The geese couldn’t have agreed more and nodded their heads on their long necks in appreciation.
But then, just when things were looking up for the geese, came yet more worrying news. The blackbird described in excruciating detail the terrible ordeal of their potential saviour – Roy Nuttersley. The kicks, the punches and the terrible shaking of Roy upside down were not only harmful to the little boy; they might seriously harm the bird community too. For, if Roy were allowed to become so unhappy and miserable, he might not continue feeding them. And it was for this very reason that the blackbirds had come to speak to the geese today.
“You see my dear friends,” continued the blackbird, “we have thought long and hard about this awful situation and come to the firm conclusion that the three unsavoury boys who are making Roy Nuttersley’s life a misery will have to be dealt with. Indeed, if we do not succeed in stopping their terrible behaviour, we all stand to suffer the very grave consequences. And this, my friends, is where you come in. As we blackbirds see it, you have a unique opportunity to achieve great things. Oh yes, very great things indeed. My dear, dear friends, you could go down in history as the heroes of Primrose Park.
“I needn’t tell you how utterly splendid, spectacular, even fearsome you birds can look when flying in ‘V’ formation. Particularly when flying low. The sound of your wings beating in unison and your terrifyingly loud honk are beyond compare. But you know, you possess one potent weapon that birds of our meagre size just cannot match. I refer, of course, to our bodily functions. Now, when we blackbirds feel the call of nature, the blemish we cause on the ground or upon a parked car is just that – a blemish, of no consequence. Half the time humans do not even trouble themselves to wipe the small splatters from the bonnets of their vehicles. But you, my dear friends, if I may be so bold, are the crème de la crème of flying bombers. Flying low over washing lines, you strike fear into the hearts of the humans down below. Of that there can be little doubt.”
The geese were clearly feeling rather flattered by all this. They had never really given much thought to their own physical capabilities, but now that they did, they could understand why the smaller birds might be in awe of them. As for the rather delicate subject of bodily functions, they certainly knew how much humans hated it when their possessions received a good splattering from the heavens.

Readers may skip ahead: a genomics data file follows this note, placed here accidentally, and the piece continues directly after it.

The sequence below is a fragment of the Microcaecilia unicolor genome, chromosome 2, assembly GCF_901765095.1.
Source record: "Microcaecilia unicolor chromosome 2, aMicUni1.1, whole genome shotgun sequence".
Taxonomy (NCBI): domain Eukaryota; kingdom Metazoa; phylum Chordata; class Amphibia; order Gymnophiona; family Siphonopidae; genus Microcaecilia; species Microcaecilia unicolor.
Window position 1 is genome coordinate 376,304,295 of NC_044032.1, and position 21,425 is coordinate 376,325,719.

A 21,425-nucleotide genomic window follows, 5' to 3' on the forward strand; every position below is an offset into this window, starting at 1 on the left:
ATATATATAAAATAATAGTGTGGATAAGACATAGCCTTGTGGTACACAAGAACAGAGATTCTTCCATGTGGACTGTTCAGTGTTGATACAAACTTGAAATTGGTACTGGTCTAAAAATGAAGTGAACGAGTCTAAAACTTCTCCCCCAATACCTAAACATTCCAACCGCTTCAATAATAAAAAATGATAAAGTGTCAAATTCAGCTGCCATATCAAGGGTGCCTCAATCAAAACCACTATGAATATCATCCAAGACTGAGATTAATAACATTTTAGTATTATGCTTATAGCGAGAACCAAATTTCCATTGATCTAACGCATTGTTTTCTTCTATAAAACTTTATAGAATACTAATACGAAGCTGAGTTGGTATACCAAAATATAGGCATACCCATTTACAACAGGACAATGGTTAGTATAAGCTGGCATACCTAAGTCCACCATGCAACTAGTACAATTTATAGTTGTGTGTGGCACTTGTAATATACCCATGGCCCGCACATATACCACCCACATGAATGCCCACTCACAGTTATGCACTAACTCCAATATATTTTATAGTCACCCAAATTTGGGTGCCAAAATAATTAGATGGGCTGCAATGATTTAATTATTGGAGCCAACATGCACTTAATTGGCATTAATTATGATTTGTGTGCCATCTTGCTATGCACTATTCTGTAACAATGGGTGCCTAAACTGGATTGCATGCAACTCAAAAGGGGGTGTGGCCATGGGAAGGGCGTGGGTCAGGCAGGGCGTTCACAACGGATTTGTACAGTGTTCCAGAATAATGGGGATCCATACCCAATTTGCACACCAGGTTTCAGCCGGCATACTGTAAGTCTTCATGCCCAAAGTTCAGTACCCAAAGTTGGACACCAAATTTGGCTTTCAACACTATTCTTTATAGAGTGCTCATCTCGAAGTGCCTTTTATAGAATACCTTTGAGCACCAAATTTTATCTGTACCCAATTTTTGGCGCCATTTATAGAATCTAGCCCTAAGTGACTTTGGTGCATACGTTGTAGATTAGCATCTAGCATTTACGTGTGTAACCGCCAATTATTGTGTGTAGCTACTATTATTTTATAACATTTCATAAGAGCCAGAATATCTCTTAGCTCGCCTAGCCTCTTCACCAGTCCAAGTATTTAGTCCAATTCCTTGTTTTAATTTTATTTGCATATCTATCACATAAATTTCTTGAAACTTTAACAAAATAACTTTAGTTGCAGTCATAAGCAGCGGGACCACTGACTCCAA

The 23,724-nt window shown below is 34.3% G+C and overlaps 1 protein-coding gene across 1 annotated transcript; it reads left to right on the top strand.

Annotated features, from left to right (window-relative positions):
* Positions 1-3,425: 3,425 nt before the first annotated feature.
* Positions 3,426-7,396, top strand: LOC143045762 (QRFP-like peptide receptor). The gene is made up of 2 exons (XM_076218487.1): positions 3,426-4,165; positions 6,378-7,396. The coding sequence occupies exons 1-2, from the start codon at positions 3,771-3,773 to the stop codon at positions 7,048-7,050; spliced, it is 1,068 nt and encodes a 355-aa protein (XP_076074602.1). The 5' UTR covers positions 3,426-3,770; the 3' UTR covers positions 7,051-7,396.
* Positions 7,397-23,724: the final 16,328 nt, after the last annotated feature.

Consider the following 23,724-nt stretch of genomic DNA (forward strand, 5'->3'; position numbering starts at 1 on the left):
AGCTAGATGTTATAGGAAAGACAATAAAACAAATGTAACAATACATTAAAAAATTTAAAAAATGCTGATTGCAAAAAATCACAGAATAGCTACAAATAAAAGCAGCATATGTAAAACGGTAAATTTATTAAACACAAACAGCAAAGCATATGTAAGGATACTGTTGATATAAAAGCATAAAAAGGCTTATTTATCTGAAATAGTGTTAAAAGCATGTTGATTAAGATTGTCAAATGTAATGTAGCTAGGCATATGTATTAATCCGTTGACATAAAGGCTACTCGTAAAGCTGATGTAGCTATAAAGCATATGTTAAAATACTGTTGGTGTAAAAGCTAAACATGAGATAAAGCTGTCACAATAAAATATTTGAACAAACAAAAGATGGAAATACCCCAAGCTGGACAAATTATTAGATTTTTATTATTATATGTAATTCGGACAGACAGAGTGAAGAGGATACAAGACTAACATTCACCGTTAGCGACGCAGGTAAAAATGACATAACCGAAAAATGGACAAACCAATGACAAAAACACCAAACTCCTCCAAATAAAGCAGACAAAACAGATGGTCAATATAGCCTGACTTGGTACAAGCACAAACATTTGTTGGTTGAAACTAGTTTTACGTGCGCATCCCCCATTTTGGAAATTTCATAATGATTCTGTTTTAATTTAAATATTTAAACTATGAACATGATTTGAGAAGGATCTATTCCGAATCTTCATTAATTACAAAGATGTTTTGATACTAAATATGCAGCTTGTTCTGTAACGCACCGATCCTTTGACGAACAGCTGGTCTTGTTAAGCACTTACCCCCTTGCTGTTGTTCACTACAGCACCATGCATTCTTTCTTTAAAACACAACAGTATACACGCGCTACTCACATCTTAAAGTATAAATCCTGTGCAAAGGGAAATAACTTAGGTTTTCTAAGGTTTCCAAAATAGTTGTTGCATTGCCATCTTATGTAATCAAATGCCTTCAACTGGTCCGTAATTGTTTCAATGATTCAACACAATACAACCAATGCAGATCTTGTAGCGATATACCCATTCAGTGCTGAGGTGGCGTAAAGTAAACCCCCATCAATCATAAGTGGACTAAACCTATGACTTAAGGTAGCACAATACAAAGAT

“So essentially, what we would dearly like you to carry out is a daring, daylight bombing raid on our three prime targets. We know from the detailed information we have been passed by the blue tits that the three culprits usually roam around together and can usually be spotted in the school playground at one o’clock, human time.
“But before carrying out this special mission, you will, of course, need to undertake target practice and spend some time perfecting your formation flying. Needless to say, the tricky bit will be choosing your moment of attack and limiting it to these three boys. Precision bombing is what is called for here. So I would urge you to start preparing for your big chance as soon as possible. Time is of the essence.”
The geese, of whom there were now a dozen, sat motionless. It was a lot for them to take in. They weren’t the most intelligent of birds but even they could see that the task in hand was vitally important, not only for themselves but the entire bird community.
Mr Tonk had been headmaster of Wormwold School for twenty-two years. It was an awfully long time for anyone to be in one job. But for Mr Eric Tonk it was especially long. You see, he didn’t really like children. He found them a nuisance. And as a single man without children of his own, he couldn’t quite see the point in having them. Children were hard work. As a rule, they were noisy, badly behaved, rude and generally quite messy. No, overall he was quite glad he didn’t have any in his house. Having them run riot at school was more than enough, thank you very much. So when he’d return home each day to his immaculate, detached home with its privet hedge and neatly trimmed front lawn, it was like entering his own little version of heaven. The peace and tranquillity would descend as soon as he’d set foot through the door and his worries and anxieties brought on by that wretched school would simply evaporate like condensation on a windowpane.
Though he didn’t warm to children particularly, Mr Tonk was nevertheless a very affectionate man when it came to Siamese cats, of which he possessed two, and was very taken with classical chamber music – especially string quartets. His other great passion in life was Arabella. This, you may be forgiven for thinking, was not his lady friend, though he would often refer to her as ‘old girl.’ Arabella was, in fact, a rather old but beautifully maintained motorcar that he had inherited from his late father. Built in 1952, Arabella was a majestic, black Bentley complete with an imposing radiator, two gleaming headlamps and graceful running boards.